The reason it’s cheaper is that they give you an allocated space (the size dependant on the package bought) on a server where other people have their website – not that you’d notice, access is restricted to your slice of the pie. It’s not always the fastest solution for a website (especially larger websites) and some are worse than others in this respect.
We use a number of different providers, both our own accounts and our clients’ accounts and we have found these ones are the easiest to use and provide the best service.
Siteground has been around since 2004 and has been increasing in popularity. It’s super fast, reliable and provides a lot for your money (including free Let’s Encrypt SSL certificates) but can be expensive on renewal so we advise buy as many years as you can if they have offers on.
Heart Internet has been going since 2011 and is reportedly the 2nd largest web-host in the UK. Their shared hosting isn’t the fast around and they don’t offer free SSL certificates but it’s reasonably priced and normally reliable.
4. Cloud hosting
Cloud hosting is a little bit different; instead of your whole website being in one place, on one server, it’s spread over a few different locations and servers; resources being tapped into as and when they’re needed, which is great for scalability and often, performance demands.
This way of hosting means it’s more flexible on pricing…only paying for the resources you use and it will handle sudden surges in traffic with ease.
It’s also great for redundancy. Unlike standard servers, if one of the network cloud servers go down, a backup server will kick in to deliver that part of the website. Meaning it has higher uptime rates than more traditional hosting – especially the lower budget options.
Defined as a ‘managed hosting platform that facilitates choice, simplicity and performance’, Cloudways was founded in 2011. It has a huge knowledge base and once you get the hang of it is relatively easy to use. It is very flexible and has a range of products to suit a variety of budgets.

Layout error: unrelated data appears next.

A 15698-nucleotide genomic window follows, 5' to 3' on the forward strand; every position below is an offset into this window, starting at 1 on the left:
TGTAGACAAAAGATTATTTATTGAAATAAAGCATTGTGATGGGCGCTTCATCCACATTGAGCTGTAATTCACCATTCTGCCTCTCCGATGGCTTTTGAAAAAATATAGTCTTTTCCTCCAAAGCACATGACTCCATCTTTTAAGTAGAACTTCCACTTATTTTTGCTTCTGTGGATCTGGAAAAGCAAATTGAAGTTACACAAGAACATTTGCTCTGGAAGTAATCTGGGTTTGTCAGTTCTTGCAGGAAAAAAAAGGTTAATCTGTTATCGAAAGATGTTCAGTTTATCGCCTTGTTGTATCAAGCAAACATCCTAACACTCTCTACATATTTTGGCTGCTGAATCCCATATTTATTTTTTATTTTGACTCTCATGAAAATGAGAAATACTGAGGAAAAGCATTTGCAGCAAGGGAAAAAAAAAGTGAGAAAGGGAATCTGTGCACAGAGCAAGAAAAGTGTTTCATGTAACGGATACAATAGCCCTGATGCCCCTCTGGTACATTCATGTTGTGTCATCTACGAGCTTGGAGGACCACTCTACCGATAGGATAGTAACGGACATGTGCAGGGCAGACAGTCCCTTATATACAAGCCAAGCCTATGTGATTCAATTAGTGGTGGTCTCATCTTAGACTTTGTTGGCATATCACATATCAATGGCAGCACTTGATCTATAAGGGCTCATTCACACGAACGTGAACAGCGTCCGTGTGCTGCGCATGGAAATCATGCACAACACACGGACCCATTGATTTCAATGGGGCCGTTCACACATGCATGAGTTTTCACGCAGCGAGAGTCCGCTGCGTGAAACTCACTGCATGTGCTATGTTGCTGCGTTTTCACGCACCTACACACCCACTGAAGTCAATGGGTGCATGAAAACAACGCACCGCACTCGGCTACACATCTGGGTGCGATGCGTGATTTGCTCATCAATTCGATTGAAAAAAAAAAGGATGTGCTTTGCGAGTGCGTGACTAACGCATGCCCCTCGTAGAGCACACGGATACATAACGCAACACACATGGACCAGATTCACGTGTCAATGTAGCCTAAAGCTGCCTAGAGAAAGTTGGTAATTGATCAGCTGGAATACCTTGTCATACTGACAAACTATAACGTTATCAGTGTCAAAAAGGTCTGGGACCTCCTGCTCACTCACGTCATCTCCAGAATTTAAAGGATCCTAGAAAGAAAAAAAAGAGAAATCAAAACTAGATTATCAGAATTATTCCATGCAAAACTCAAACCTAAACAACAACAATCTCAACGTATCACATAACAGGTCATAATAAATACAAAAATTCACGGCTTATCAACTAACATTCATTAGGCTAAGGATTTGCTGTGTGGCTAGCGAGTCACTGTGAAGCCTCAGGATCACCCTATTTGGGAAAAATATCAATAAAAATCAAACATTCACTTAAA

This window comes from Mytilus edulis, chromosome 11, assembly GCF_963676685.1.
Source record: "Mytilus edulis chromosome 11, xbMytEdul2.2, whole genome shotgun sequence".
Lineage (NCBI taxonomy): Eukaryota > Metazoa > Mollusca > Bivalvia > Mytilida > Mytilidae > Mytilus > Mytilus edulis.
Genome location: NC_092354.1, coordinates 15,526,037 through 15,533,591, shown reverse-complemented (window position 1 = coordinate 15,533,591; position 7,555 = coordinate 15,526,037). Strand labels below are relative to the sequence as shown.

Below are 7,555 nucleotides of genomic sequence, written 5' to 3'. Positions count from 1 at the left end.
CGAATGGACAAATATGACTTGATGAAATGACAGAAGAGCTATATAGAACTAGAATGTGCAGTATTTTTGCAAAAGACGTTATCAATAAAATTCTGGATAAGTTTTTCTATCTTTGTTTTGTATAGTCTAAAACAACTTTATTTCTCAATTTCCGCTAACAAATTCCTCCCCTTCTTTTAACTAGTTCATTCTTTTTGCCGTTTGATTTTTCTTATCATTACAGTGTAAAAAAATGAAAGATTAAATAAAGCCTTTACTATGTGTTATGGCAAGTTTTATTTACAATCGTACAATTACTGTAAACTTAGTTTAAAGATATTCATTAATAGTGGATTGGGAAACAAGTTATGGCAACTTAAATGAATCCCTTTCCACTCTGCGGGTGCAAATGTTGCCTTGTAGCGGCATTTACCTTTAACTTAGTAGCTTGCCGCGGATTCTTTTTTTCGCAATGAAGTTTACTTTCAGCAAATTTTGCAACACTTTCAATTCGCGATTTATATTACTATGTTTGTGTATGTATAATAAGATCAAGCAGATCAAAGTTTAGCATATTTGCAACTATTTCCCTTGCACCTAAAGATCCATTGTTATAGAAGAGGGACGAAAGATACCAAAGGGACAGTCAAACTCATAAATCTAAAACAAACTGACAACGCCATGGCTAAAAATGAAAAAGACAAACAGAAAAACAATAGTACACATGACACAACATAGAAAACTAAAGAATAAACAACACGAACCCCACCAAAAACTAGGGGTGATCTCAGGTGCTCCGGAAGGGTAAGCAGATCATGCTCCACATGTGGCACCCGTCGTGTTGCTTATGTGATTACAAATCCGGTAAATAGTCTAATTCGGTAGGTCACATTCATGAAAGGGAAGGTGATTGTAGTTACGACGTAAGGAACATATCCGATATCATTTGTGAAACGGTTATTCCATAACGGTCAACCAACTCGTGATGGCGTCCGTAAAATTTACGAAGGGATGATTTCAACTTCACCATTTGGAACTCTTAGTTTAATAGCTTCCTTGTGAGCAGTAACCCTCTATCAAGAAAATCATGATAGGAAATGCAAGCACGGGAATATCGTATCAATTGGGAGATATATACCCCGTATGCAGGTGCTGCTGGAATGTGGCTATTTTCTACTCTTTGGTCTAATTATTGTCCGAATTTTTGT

Siteground, founded in 2011, provides auto-scalable cloud hosting which is fully managed so if your website needs more resources, they’ll be auto-allocated – inline with your business growth.
5. Dedicated hosting
Dedicated hosting is having a whole server, and dedicated resources, all to yourself. This obviously can be very expensive. Plus, sometimes you have to look after it yourself as well so that means updating it etc., although dedicated managed hosting is available at a cost. Unless you have your own IT department or you’re tech-savvy (when it comes to servers) then I wouldn’t choose the unmanaged option.
But if your website is huge, and you have high performance demands then dedicated hosting might be the best option for you.
A similar but slightly cheaper version is Virtual Private Servers (VPS); you don’t get the whole server which is shared with other people, but you do get your own resources.
Heart Internet offers managed VPS, standard VPS and dedicated servers so you’re bound to find the package that suits you. They’ve been around for years and they’re one of the largest providers.
UKFAST are one of the fastest growing providers and they’re a local company, based here in Manchester. We’re a UKFAST Partner and we can put you in touch with the right people to help you discover what system will suit your needs best. Get in touch using the form below for more information.